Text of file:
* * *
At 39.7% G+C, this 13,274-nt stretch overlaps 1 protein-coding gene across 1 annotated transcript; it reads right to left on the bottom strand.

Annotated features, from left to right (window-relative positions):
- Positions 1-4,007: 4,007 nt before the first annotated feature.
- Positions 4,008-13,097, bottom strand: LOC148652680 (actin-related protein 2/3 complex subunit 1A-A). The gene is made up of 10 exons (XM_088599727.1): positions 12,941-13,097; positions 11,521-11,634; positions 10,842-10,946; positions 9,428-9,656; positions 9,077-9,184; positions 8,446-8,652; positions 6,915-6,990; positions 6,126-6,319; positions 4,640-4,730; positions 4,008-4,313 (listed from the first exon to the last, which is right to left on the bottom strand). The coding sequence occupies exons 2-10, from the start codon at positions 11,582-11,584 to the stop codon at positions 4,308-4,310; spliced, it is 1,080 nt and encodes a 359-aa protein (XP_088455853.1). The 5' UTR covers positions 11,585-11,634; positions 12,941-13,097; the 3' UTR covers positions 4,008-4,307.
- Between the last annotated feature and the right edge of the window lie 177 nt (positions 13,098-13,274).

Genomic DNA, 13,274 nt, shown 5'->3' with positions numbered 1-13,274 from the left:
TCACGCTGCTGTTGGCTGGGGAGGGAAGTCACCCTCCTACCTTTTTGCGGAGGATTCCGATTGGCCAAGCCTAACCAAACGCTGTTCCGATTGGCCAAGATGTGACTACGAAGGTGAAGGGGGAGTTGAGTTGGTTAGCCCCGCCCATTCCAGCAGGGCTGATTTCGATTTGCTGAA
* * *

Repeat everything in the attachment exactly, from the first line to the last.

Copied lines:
At 39.7% G+C, this 13,274-nt stretch overlaps 1 protein-coding gene across 1 annotated transcript; it reads right to left on the bottom strand.

Annotated features, from left to right (window-relative positions):
- Positions 1-4,007: 4,007 nt before the first annotated feature.
- Positions 4,008-13,097, bottom strand: LOC148652680 (actin-related protein 2/3 complex subunit 1A-A). The gene is made up of 10 exons (XM_088599727.1): positions 12,941-13,097; positions 11,521-11,634; positions 10,842-10,946; positions 9,428-9,656; positions 9,077-9,184; positions 8,446-8,652; positions 6,915-6,990; positions 6,126-6,319; positions 4,640-4,730; positions 4,008-4,313 (listed from the first exon to the last, which is right to left on the bottom strand). The coding sequence occupies exons 2-10, from the start codon at positions 11,582-11,584 to the stop codon at positions 4,308-4,310; spliced, it is 1,080 nt and encodes a 359-aa protein (XP_088455853.1). The 5' UTR covers positions 11,585-11,634; positions 12,941-13,097; the 3' UTR covers positions 4,008-4,307.
- Between the last annotated feature and the right edge of the window lie 177 nt (positions 13,098-13,274).

Genomic DNA, 13,274 nt, shown 5'->3' with positions numbered 1-13,274 from the left:
TCACGCTGCTGTTGGCTGGGGAGGGAAGTCACCCTCCTACCTTTTTGCGGAGGATTCCGATTGGCCAAGCCTAACCAAACGCTGTTCCGATTGGCCAAGATGTGACTACGAAGGTGAAGGGGGAGTTGAGTTGGTTAGCCCCGCCCATTCCAGCAGGGCTGATTTCGATTTGCTGAA